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Journal ArticleDOI: 10.1016/J.PNPBP.2020.110064

Sex, species and age: Effects of rodent demographics on the pharmacology of ∆9-tetrahydrocanabinol.

02 Mar 2021-Progress in Neuro-psychopharmacology & Biological Psychiatry (Elsevier)-Vol. 106, pp 110064-110064
Abstract: Cannabis edibles are becoming more common in an increasingly diverse population of users, and the impact of first pass metabolism on cannabis's pharmacological profile across age and sex is not well understood. The present study examined the impact of age, sex and rodent species on the effects of intraperitoneal (i.p.) delta-9-tetrahydrocannabinol (THC) and its primary psychoactive metabolite, 11-OH-THC, in rodent models of psychoactivity and molecular assays of cannabinoid receptor type-1 (CB1) pharmacology. Like oral THC, i.p. THC also undergoes first pass metabolism. In both species and sexes, 11-OH-THC exhibited marginally higher affinity (~1.5 fold) than THC and both served as partial agonists in [35S]GTPγS binding with equivalent potency; 11-OH-THC exhibited slightly greater efficacy in rat brain tissue. In ICR mice, 11-OH-THC exhibited greater potency than THC in assays of catalepsy (7- to 15-fold) and hypothermia (7- to 31-fold). Further, 11-OH-THC was more potent in THC drug discrimination (7- to 9-fold) in C57Bl/6 J mice, with THC-like discriminative stimulus effects being CB1-, but not CB2-, mediated. THC's discriminative stimulus also was stable across age in mice, as its potency did not change over the course of the experiment (~17 months). While sex differences in THC's effects were not revealed in mice, THC was significantly more potent in females Sprague-Dawley rats than in males trained to discriminate THC from vehicle. This study demonstrates a cross-species in the psychoactive effects of i.p. THC across sex that may be related to differential metabolism of THC into its psychoactive metabolite 11-OH-THC, suggesting that species is a crucial design consideration in the preclinical study of phytocannabinoids.

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Topics: Cannabinoid (55%), Cannabinoid receptor (50%)
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Journal ArticleDOI: 10.1016/J.DRUGALCDEP.2021.108827
Abstract: Cannabis users typically smoke or vape cannabis or ingest it in edibles, whereas cannabinoids are typically administered via injection in rodent research. The present study examined the effects of route of administration (ROA) of Δ9-tetrahydrocannabinol (THC), the primary psychoactive constituent of cannabis. Adult female and male Long Evans rats were trained to discriminate intraperitoneal (i.p.) THC from vehicle in a drug discrimination procedure. Following acquisition, dose-effect curves were determined with THC using i.p., oral (p.o.), and subcutaneous (s.c.) injection in both sexes and aerosol exposure in males only, followed by a time course with one dose for each ROA. Both sexes acquired THC discrimination in a similar number of sessions, although baseline response rates were significantly lower in females than males. THC fully substituted for the 3 mg/kg i.p. training dose across all ROA. While potencies were similar for ROA involving first-pass metabolism (i.p. and p.o.), THC potency was lower with s.c. administration. During the time course analysis, aerosol administration had the shortest latency to onset of discriminative stimulus effects and the shortest duration of effect, whereas s.c. administration had the longest duration. The results of this examination of the effects of ROA on an abuse-related effect of THC provide an empirical foundation to facilitate choice of ROA for mechanistic investigation of THC's pharmacology. Further, animal models using translationally relevant ROA may facilitate more accurate predictions of their effects in humans.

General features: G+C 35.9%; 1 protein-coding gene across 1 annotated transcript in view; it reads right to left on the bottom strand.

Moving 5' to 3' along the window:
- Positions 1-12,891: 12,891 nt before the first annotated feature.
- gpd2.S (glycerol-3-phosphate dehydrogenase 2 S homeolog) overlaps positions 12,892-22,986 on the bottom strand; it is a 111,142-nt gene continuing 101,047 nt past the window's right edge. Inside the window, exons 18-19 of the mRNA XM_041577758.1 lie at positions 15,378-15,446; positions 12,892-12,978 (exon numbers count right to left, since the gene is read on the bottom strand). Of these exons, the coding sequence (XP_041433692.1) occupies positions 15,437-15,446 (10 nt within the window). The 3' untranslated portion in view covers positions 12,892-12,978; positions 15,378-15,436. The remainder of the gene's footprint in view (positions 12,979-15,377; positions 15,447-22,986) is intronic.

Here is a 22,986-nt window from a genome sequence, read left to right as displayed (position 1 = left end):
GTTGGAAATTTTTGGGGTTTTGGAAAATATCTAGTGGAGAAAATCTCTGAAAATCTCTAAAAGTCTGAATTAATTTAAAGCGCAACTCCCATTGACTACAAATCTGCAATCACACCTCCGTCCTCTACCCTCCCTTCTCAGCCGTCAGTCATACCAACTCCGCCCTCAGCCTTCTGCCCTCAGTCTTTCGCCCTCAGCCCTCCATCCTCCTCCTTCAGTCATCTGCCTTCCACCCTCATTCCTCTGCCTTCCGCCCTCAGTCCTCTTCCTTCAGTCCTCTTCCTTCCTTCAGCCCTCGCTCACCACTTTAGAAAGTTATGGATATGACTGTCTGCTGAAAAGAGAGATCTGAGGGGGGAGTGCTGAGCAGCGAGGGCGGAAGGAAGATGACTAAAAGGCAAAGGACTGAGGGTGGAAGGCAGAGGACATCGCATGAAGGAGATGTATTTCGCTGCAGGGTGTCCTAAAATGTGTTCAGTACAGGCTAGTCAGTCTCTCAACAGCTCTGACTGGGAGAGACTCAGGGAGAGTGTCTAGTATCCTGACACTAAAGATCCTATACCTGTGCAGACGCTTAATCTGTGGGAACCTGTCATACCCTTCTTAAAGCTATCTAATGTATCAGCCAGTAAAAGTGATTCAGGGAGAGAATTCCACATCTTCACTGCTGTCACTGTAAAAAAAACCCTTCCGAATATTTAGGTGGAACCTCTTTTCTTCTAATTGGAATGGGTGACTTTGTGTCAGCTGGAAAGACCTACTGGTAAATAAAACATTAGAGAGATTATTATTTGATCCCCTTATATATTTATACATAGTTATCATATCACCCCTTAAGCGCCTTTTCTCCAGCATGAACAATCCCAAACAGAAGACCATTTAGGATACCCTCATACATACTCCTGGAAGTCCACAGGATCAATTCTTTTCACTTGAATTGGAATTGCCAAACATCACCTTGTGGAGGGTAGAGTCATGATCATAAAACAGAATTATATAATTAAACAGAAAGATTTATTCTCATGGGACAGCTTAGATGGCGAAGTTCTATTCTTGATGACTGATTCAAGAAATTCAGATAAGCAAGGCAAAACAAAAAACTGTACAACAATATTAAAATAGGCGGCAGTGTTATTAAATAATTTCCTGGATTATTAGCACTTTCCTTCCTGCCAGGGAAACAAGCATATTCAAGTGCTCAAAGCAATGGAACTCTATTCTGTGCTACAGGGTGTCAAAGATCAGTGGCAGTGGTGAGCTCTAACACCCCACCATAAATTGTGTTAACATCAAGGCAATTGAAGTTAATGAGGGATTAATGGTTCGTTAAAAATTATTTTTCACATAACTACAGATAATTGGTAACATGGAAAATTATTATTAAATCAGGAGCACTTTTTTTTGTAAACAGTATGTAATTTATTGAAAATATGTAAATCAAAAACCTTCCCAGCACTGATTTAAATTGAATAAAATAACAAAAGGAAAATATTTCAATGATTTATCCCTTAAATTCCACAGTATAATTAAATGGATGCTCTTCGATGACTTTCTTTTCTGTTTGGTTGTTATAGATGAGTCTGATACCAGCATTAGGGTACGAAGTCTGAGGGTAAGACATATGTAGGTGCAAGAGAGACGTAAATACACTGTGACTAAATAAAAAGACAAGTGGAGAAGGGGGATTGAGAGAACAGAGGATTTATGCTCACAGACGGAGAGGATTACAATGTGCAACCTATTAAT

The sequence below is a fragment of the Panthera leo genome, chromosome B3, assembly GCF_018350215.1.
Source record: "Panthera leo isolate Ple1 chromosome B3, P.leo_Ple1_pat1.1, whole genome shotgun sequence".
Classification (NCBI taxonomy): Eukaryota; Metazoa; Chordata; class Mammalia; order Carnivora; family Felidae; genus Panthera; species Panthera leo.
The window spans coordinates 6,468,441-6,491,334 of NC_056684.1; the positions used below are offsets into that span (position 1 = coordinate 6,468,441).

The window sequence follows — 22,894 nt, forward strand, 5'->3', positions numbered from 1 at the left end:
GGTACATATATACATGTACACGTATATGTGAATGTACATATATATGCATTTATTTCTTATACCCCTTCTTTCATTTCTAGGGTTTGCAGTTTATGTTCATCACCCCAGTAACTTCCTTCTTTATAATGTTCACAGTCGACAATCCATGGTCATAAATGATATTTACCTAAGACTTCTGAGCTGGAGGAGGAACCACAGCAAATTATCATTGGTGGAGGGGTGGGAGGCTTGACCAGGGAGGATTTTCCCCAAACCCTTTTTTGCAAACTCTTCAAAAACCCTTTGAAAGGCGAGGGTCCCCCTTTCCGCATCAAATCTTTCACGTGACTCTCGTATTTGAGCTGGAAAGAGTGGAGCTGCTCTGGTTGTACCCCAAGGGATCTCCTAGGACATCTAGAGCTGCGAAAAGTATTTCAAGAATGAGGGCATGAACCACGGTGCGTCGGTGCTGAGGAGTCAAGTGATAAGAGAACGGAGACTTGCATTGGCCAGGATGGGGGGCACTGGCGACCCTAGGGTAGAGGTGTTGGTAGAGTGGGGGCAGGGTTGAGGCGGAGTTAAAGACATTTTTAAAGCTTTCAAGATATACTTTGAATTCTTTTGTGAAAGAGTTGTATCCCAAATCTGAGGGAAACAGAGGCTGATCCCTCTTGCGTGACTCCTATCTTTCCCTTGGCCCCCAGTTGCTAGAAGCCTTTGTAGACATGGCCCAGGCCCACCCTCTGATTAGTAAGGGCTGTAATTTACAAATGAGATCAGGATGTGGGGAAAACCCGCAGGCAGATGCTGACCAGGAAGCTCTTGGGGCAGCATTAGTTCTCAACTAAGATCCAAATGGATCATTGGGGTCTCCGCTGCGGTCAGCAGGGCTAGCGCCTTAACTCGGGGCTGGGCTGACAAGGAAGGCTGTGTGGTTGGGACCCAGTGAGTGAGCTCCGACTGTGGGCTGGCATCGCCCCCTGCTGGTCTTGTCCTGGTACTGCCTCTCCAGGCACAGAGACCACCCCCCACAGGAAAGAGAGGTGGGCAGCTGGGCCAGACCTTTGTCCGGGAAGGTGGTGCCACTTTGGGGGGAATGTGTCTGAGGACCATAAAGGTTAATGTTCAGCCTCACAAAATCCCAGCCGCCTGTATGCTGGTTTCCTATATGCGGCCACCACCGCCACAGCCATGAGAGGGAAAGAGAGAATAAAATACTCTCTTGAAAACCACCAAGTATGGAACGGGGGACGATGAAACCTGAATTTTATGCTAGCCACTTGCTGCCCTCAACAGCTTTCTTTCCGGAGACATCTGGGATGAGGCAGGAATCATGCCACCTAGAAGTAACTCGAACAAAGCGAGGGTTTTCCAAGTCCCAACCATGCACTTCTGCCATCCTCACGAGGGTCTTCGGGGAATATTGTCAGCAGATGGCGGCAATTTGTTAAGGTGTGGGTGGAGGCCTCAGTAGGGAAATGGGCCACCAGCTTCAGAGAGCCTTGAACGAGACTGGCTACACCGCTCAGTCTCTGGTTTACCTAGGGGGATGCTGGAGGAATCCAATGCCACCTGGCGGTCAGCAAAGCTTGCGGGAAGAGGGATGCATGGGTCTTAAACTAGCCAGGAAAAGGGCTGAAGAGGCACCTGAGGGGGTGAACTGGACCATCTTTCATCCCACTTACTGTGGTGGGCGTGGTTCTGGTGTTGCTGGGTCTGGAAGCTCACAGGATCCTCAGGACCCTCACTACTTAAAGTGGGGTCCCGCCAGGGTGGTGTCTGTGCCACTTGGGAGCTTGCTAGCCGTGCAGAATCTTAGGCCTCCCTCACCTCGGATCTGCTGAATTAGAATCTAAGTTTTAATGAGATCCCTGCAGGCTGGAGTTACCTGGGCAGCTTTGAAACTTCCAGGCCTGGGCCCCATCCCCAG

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3 Citations


Journal ArticleDOI: 10.1007/S00213-021-05886-9
24 Jun 2021-Psychopharmacology
Abstract: Tolerance to cannabinoids could limit their therapeutic potential. Male mice expressing a desensitization-resistant form (S426A/S430A) of the type-1 cannabinoid receptor (CB1R) show delayed tolerance to delta-9-tetrahydrocannabinol (∆9-THC) but not CP55,940. With more women than men using medical cannabis for pain relief, it is essential to understand sex differences in cannabinoid antinociception, hypothermia, and resultant tolerance. Our objective was to determine whether female mice rely on the same molecular mechanisms for tolerance to the antinociceptive and/or hypothermic effects of cannabinoids that we have previously reported in males. We determined whether the S426A/S430A mutation differentially disrupts antinociceptive and/or hypothermic tolerance to CP55,940 and/or Δ9-THC in male and female S426A/S430A mutant and wild-type littermates. The S426A/S430A mutation conferred an enhanced antinociceptive response for ∆9-THC and CP55,940 in both male and female mice. While the S426A/S430A mutation conferred partial resistance to ∆9-THC tolerance in male mice, disruption of CB1R desensitization had no effect on tolerance to ∆9-THC in female mice. The mutation did not alter tolerance to the hypothermic effects of ∆9-THC or CP55,940 in either sex. Interestingly, female mice were markedly less sensitive to the antinociceptive effects of 30 mg/kg ∆9-THC and 0.3 mg/kg CP55,940 compared with male mice. Our results suggest that disruption of the GRK/βarrestin2 pathway of desensitization alters tolerance to Δ9-THC but not CP55,940 in male but not female mice. As tolerance to Δ9-THC appears to develop differently in males and females, sex should be considered when assessing the therapeutic potential and dependence liability of cannabinoids.